The resurrection of The Erotic Art Society, together with JADE’s open and welcoming editorial policy and firm stance on banishing specious advertising and nonsensical features which have nothing to do with erotic art, provides a platform where erotic artists working in all aspects of the genre can come together as part of the Society to display their work and have their voices heard. In our wonderful modern age, erotic art is no longer the sole preserve of well-to-do males of a certain age and class, today enlightened, liberated, free-thinking men and women from all walks of life can, and do enjoy the beauty and pleasure of erotic art in all its many and very diverse forms.

The Erotic Art Society, while staying true to its original founding principle of the enjoyment and pleasure of erotic art, now covers art over a wide spectrum of mediums and sub-genres and is welcoming and inclusive for both artisans and consumers, men and women alike.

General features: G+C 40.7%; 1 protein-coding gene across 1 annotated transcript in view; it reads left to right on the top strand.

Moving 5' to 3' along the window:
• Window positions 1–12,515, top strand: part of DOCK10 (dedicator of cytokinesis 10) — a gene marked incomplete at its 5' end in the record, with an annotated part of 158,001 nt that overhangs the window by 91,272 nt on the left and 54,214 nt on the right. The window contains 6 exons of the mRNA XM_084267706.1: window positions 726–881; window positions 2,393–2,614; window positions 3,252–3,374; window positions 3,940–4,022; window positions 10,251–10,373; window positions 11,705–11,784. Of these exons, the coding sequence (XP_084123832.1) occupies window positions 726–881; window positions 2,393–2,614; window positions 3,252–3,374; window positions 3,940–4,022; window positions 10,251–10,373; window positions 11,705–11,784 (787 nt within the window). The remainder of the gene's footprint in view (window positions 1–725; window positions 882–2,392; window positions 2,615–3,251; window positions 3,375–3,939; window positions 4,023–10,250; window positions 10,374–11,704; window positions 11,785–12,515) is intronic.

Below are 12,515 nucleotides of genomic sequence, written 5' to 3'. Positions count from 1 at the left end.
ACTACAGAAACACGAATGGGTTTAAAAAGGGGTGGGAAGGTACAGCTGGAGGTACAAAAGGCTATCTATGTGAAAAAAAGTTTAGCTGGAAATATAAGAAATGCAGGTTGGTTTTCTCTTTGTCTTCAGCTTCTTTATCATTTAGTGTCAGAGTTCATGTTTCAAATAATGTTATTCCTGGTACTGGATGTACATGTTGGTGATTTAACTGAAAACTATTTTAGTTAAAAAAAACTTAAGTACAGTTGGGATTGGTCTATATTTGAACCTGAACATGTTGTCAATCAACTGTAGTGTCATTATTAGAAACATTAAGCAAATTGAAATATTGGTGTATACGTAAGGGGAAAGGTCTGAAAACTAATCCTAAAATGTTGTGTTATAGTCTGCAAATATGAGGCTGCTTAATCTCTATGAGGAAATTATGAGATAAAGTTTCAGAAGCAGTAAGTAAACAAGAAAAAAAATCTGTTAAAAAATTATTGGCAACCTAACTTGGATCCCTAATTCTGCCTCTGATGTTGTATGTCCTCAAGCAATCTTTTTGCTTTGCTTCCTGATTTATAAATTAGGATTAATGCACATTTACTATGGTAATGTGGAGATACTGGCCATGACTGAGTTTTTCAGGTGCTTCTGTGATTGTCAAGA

The Erotic Art Society was formed to promote and foster new and established talent from the erotic art world.

The Erotic Art Society believes that erotic art, in all its many and diverse forms, exists for our sensual enjoyment and personal pleasure.

To those ends The Erotic Art Society sets out to present written, photographic and artistic erotica and the human form in a genuine and sensual manner which appeals to mature men and women, across a wide range of genres and themes.

The Erotic Art Society further seeks to support and encourage all member artists working within the genre;

- to avoid censorship wherever possible;

- to be welcoming and non-elitist;

- to provide an organisation where members can support and encourage one another, from general advice and constructive critique, to mentoring and teaching;

- to provide a place where members can support and encourage one another in their artistic endeavours and where members can express themselves not only artistically but with essays, articles and features;